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ARS Home » Research » Publications at this Location » Publication #193767


item Devine, Thomas

Submitted to: Plant Breeding
Publication Type: Peer Reviewed Journal
Publication Acceptance Date: 7/20/2008
Publication Date: N/A
Citation: N/A

Interpretive Summary: Edamame is a large seeded vegetable soybean used for human consumption. Edamame is a healthy vegetable highly valued in the human diet in Japan and China. The health conscious America consumer, inspired by the ethnic Asian population, is consuming increasing quantities of this valuable vegetable product. As a result imports of edamame from Asia have grown rapidly in recent years. Locally produced edamame can produce a fresh product for the American market if soybean cultivars are bred for adaptation to cultivation on American farms. Flavor and sweet taste are important factors in producing a crop acceptable to consumers. This study describes the inheritance of sugar and protein content of edamame type soybeans and provides a breeding strategy for developing sweet tasting edamame for American farm production. This information will increase the efficiency of US edamame breeding programs and speed the availability of this vegetable to the American consumer. Cultivation of adapted edamame varieties will also benefit American farmer's income especially those transitioning from tobacco cultivation to this healthy food source.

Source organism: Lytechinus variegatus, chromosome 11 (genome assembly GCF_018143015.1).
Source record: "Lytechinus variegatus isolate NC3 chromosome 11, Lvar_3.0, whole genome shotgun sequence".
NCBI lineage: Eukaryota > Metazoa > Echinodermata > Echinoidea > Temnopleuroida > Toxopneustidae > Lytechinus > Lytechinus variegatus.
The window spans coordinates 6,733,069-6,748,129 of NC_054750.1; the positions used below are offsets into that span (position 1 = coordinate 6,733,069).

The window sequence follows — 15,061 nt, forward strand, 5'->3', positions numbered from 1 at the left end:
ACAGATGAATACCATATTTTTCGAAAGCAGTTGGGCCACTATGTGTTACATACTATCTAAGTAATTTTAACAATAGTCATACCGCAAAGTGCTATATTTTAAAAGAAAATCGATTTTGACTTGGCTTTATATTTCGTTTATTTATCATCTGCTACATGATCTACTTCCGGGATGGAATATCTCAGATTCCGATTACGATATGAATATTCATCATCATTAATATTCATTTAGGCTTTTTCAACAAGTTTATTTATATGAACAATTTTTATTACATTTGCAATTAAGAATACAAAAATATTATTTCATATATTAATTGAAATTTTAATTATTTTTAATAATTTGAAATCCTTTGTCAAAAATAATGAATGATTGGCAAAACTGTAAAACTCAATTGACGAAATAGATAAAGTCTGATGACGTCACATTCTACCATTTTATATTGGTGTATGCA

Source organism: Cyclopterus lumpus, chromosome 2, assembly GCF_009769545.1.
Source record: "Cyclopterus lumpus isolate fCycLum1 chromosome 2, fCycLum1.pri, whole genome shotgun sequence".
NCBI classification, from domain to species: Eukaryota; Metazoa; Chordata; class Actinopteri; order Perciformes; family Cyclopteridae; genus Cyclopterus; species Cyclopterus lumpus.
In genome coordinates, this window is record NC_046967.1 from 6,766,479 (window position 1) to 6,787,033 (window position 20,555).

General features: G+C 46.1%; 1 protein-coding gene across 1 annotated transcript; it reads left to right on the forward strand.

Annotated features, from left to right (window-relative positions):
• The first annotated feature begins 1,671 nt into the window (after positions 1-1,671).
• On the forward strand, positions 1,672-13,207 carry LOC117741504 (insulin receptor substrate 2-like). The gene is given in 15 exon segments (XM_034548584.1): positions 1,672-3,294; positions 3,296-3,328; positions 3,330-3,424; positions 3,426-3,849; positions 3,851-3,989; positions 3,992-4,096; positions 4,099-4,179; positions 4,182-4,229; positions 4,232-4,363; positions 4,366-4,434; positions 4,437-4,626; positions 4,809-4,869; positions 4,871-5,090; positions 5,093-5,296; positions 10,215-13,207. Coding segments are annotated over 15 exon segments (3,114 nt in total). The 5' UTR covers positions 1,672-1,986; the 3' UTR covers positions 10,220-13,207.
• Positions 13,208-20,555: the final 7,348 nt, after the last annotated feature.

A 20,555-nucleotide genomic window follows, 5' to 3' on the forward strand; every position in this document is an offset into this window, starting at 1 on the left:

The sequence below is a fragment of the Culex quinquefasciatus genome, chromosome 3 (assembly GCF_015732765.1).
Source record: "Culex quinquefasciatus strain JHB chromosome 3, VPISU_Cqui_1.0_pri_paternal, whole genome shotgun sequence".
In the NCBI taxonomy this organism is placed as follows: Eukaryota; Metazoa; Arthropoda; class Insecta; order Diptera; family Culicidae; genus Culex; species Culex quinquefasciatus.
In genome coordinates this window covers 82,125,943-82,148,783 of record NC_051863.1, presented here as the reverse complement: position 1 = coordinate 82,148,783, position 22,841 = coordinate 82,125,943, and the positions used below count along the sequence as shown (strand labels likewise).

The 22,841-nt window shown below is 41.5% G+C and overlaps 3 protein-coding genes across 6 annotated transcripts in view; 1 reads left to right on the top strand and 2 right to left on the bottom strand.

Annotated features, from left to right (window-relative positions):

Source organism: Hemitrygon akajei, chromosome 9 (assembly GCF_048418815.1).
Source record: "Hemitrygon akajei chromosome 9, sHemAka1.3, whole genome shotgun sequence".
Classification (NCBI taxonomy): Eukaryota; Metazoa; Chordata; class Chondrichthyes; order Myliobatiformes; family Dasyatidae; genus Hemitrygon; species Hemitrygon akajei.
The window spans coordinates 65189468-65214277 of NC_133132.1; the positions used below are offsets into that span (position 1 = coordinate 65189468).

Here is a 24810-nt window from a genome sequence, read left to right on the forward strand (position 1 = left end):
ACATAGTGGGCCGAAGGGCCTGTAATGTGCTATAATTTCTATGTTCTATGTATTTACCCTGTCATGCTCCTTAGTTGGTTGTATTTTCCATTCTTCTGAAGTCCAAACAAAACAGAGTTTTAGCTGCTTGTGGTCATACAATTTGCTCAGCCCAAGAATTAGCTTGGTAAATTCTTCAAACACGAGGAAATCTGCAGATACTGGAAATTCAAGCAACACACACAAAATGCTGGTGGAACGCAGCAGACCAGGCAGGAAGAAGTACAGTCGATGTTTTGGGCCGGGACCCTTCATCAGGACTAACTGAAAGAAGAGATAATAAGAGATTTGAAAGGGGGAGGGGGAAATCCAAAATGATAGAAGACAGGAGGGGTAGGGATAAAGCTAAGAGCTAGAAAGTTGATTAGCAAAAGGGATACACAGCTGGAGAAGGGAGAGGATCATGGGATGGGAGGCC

Technical Abstract: Few studies have evaluated vegetable soybean (Glycine max [ L.] Merr.) for individual sugar content when harvested at the reproductive stage (R6-R7). Genetic information on combining ability and the type of gene action that governs the inheritance of seed traits can greatly help the breeder select suitable parents and the appropriate breeding procedure. Therefore, ten vegetable soybean lines including cultivars, plant introductions, and experimental lines were crossed using a complete diallel mating design (including reciprocals). Parent lines and F2 and F3 progenies were evaluated for three nutritional components. This study showed that both general (GCA) and specific combining ability (SCA) and reciprocal effects were significant for sucrose, total sugar, and protein. The sucrose, total sugar, and protein ratios of the general to specific combining ability variances for sucrose ranged from 0.188 for F2 to 0.462 for F3, for total sugar from 0.227 for F2 to 0.501 for the F3, and for percent protein from 0.433 for F2 to 0.579 for F3, indicating that prediction of hybrid combination cannot be made on GCA effects alone. Genotype x year effects was significant in both F2 and F3 analysis. Cultivars Kanrich, Pella, Verde, and experimental line V81-1603 were good general combiners for sucrose. Thus, they could be utilized for breeding high sucrose genotypes. In general, high sucrose contents were observed in progeny of early maturity group genotypes Kanrich, Pella, and Verde. The sucrose content of these genotypes was consistently high from one generation to another. The best combiners for total sugar were Verde, V81-1603, and PI 399055. The best combiners for protein were PI 379621, V81-1603, and Late Giant. These genotypes could serve as genetic sources in a vegetable soybean breeding program.